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People v. Flores

Supreme Court of California
Jun 12, 2003
30 Cal.4th 1059 (Cal. 2003)

Summary

In People v. Flores (2003) 30 Cal.4th 1059, the record did not establish that the defendant was able to pay $5,000 in attorney's fees.

Summary of this case from People v. Thompson

Opinion

S105762

Filed June 12, 2003

Appeal from the Superior Court Los Angeles County, No. BA204550, Dale S. Fischer, Judge. Review Granted, 96 Cal.App.4th 1081, Ct.App. 2/4 B148379.

Sharon Fleming, under appointment by the Supreme Court, for Defendant and Appellant.

Bill Lockyer, Attorney General, Robert R. Anderson, Chief Assistant Attorney General, Pamela C. Hamanaka, Assistant Attorney General, David C. Cook, Mary Sanchez and David A. Voet, Deputy Attorneys General, for Plaintiff and Respondent.



Subdivision (b) of section 987.8 of the Penal Code (section 987.8(b)) provides that, upon the conclusion of criminal proceedings in the trial court, the court may, after giving the defendant notice and a hearing, make a determination of his present ability to pay all or a portion of the cost of the legal assistance provided him. The subdivision further provides that the court may, in its discretion, "hold one such additional hearing within six months of the conclusion of the criminal proceedings." ( Ibid.)

Unless otherwise indicated, all further statutory references will be to the Penal Code.

Defendant contends, the People concede, and the Court of Appeal held that the reimbursement order in this case violated section 987.8(b) because it was made without the requisite notice and hearing. Accordingly, the Court of Appeal remanded the case to the trial court to give it another opportunity to provide the notice and conduct the hearing required by the statute.

The question before us is whether, as defendant contends, the remand order was erroneous because it occurred more than six months after judgment was pronounced. Defendant's contention lacks merit. Under section 1260, appellate courts have the power to remand a cause to a trial court "for such further proceedings as may be just under the circumstances," and the language used in section 987.8 does not, on the face of it, suggest the Legislature intended to carve out an exception to section 1260 by placing a six-month time limit on the power to remand for the correction of errors of the sort made in this case. Indeed, the legislative history of the 1978 amendment to section 987.8, which authorized the holding of "one such additional hearing within six months of the conclusion of the criminal proceedings," clearly reveals defendant's contention to be meritless.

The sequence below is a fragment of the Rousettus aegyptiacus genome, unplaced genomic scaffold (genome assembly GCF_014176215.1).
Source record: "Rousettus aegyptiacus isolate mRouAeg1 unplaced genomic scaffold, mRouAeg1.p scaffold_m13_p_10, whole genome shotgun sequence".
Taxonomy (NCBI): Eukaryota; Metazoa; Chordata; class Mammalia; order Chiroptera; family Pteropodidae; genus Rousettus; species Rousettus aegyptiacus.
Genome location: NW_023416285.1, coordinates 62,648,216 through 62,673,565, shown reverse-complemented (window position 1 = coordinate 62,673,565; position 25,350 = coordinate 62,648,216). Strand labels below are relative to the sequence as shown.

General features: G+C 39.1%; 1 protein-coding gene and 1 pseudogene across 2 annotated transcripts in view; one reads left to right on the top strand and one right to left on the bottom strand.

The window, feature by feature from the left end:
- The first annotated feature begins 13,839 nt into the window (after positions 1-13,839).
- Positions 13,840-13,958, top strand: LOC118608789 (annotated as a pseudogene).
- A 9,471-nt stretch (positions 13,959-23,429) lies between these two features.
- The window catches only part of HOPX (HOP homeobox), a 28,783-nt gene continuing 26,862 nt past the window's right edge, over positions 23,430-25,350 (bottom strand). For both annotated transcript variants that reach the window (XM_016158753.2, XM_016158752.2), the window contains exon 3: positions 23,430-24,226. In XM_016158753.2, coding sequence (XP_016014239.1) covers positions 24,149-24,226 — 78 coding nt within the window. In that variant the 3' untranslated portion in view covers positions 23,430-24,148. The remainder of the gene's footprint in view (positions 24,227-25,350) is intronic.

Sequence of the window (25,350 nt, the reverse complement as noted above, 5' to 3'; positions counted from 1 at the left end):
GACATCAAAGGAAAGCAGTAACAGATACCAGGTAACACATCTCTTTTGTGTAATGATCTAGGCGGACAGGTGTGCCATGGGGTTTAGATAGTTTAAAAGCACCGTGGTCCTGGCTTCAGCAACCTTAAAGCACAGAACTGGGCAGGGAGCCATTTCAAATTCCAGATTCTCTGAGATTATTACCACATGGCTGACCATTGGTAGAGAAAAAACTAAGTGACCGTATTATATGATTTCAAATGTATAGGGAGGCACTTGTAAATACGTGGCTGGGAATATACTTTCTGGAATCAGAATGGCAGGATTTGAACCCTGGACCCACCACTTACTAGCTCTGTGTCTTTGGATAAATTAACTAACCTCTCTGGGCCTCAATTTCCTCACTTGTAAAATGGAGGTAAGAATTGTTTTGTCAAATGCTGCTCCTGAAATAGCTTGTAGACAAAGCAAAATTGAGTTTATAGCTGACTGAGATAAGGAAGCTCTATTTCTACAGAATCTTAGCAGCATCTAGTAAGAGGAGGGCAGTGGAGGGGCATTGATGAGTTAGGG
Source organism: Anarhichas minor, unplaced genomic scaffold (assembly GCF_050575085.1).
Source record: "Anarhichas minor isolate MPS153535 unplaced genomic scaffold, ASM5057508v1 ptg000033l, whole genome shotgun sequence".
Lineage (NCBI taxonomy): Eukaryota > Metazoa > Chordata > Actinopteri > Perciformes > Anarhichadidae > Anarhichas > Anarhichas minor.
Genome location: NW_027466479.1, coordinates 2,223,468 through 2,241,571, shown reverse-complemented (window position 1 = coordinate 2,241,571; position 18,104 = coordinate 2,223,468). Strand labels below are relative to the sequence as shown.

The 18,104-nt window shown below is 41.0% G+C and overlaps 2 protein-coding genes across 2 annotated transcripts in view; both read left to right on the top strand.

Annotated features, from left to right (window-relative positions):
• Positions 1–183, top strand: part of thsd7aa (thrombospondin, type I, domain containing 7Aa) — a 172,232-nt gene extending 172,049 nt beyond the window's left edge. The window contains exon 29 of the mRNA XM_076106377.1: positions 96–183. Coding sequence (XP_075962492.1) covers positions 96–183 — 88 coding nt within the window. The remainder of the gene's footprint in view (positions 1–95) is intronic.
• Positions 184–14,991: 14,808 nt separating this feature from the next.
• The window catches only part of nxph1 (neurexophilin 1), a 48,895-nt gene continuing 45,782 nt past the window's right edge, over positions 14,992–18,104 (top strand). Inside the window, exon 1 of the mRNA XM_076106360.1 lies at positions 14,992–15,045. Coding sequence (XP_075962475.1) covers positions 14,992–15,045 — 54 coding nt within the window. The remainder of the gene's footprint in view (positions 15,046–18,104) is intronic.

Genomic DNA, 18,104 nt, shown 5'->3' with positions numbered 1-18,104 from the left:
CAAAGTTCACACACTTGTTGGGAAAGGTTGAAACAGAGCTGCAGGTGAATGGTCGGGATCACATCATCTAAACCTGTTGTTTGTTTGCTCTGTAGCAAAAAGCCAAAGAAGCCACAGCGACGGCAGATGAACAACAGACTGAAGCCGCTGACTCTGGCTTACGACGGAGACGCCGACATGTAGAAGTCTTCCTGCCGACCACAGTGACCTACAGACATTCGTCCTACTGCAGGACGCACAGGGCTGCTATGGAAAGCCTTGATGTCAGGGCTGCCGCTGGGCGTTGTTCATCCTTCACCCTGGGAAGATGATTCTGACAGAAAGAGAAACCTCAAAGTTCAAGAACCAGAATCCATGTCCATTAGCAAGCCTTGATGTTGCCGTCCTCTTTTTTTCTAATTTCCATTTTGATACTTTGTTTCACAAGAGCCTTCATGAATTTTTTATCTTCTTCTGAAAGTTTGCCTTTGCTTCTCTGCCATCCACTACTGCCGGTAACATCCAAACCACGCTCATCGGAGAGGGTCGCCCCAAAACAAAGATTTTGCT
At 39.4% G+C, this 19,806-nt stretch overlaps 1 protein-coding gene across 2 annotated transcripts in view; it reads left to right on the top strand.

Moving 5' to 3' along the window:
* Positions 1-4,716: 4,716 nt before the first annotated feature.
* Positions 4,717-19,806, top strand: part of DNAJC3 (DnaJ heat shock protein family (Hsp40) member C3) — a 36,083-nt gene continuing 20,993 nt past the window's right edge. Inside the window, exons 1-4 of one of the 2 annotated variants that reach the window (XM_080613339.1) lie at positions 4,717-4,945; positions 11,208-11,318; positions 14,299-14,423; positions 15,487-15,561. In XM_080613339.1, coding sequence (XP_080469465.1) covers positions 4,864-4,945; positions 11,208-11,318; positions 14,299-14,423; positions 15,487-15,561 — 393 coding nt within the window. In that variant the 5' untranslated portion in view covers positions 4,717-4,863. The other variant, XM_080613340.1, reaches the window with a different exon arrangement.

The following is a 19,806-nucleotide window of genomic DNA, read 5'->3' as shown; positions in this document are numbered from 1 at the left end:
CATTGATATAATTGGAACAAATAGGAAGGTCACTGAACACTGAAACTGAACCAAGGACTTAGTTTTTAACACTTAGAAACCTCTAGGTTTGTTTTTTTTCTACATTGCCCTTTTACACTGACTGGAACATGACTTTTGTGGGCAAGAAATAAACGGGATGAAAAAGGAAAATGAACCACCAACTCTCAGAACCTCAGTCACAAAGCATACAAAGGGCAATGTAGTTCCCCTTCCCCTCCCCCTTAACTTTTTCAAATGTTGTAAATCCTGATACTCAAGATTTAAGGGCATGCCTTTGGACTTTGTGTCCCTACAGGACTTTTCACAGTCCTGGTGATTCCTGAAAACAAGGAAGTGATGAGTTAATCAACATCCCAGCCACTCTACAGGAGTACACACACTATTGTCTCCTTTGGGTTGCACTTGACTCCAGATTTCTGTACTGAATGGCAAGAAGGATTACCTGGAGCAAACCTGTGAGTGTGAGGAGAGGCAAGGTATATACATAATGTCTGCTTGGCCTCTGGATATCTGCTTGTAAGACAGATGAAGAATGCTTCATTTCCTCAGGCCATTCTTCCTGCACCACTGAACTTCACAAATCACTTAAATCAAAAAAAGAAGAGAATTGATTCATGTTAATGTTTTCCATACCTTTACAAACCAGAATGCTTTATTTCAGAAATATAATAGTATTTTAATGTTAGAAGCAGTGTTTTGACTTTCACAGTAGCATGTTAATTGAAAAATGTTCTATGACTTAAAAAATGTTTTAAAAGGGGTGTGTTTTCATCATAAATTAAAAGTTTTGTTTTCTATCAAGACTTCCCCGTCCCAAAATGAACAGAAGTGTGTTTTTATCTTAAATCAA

Factual And Procedural History

As defendant observes, the issue presented by this case does not turn on the facts of the offense, so we simply note that defendant was convicted of unlawfully driving or taking a vehicle in violation of Vehicle Code section 10851, subdivision (a), and was sentenced to prison for three years.

At sentencing, without having given him the notice or hearing required by section 987.8(b), the trial court ordered defendant "to pay attorney's fees of $5,000, significantly less than those services are worth, and less than the public defender schedule would indicate, just as a general rule for appointed counsel. That's subject to his ability to pay, out of state prison or other funds."

The Court of Appeal remanded for notice and hearing under section 987.8(b), holding that such a remand is the proper remedy when a defendant has been deprived of these statutorily required safeguards, and in all other respects it affirmed the judgment. The Court of Appeal added that "[t]he defendant's ability to pay must, of course, be determined with reference to his financial condition at the time of sentencing or not later than six months after sentencing."